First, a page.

Tenable Network Security is changing the licensing model for Nessus. The new licenses go into effect July 31. They replace the free Registered Feed option where users could update plug-ins after a seven-day period with a free Home Feed that offers updates with no delay and the current Direct Feed, which will be replaced with the Professional Feed. The Professional Feed is aimed for organizational use at an annual cost of $1,200. Current organizational users will have to purchase a Professional Feed to continue to use Nessus in the workplace. In a letter to their users, Tenable said charity and educational organizations can still receive the Professional Feed free.
The biggest benefit in the license change is that there is no longer a delay to the updates for the free Home User feed. As soon as the plug-ins are available, they will be current. However, companies that used Nessus' Registered Feed will now have to pay for the privilege by subscribing to the Professional Feed, which gets you access to plug-ins that are aimed at enterprise use such as host configuration checks that conform to the Federal Desktop Core Configuration requirements and the Center for Internet Security checklists. In addition, the Professional Feed provides the ability to search content for sensitive data.
Many commercial vulnerability scanner companies typically require companies to register network addresses or DNS names as part of the licensing process. One reason is because the products are priced on a per seat basis. The other reason is to keep administrators from using the scanning product on unauthorized computers.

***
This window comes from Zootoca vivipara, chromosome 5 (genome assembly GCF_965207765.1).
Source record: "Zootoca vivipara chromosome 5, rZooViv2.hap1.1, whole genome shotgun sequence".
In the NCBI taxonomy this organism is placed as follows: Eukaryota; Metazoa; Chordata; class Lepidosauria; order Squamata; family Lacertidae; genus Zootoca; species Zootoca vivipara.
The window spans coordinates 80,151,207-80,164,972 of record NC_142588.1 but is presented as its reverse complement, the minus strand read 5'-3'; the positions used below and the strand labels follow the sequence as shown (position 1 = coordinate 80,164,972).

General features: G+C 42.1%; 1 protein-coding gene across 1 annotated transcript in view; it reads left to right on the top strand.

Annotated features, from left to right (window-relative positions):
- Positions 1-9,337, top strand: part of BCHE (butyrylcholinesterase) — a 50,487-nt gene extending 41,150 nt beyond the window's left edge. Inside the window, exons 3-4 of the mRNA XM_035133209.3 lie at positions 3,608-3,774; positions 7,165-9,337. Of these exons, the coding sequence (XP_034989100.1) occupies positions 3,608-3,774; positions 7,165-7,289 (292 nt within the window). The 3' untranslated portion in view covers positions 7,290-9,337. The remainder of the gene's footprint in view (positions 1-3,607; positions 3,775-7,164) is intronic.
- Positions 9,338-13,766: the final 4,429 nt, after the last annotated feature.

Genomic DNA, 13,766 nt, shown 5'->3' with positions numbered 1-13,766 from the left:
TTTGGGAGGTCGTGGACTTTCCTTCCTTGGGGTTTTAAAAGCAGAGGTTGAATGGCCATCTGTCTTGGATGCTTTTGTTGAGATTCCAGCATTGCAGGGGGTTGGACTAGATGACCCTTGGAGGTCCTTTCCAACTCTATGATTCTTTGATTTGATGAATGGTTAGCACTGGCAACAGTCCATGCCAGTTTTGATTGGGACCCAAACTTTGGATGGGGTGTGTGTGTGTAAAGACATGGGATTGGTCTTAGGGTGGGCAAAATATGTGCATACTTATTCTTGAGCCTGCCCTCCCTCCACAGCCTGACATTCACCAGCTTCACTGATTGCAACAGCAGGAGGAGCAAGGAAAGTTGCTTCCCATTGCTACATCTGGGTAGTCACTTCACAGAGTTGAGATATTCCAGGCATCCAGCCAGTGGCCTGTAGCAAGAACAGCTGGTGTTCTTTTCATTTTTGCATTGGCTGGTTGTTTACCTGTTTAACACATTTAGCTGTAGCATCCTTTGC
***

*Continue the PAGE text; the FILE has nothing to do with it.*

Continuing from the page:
The Home Feed version of Nessus has no restrictions on its use. The license is based on the honor system. Ron Gula, CEO of Tenable, stated in an interview that the decision not to enforce home use from within the product is because, in his experience, the honor system works. Using the Home Feed in a company is a violation of the license and companies are willing to risk violating the license. In addition, placing onerous restrictions on software licenses becomes a support headache that affects legitimate users.
Gula also said they learned a lesson with Newt, an early version of Nessus for Windows. Newt was restricted at a single subnet and Tenable received a lot of negative feedback on the restriction. Rather than alienate users, the restriction was removed.Mike Fratto is a principal analyst at Current Analysis, covering the Enterprise Networking and Data Center Technology markets. Prior to that, Mike was with UBM Tech for 15 years, and served as editor of Network Computing. He was also lead analyst for InformationWeek Analytics ... View Full Bio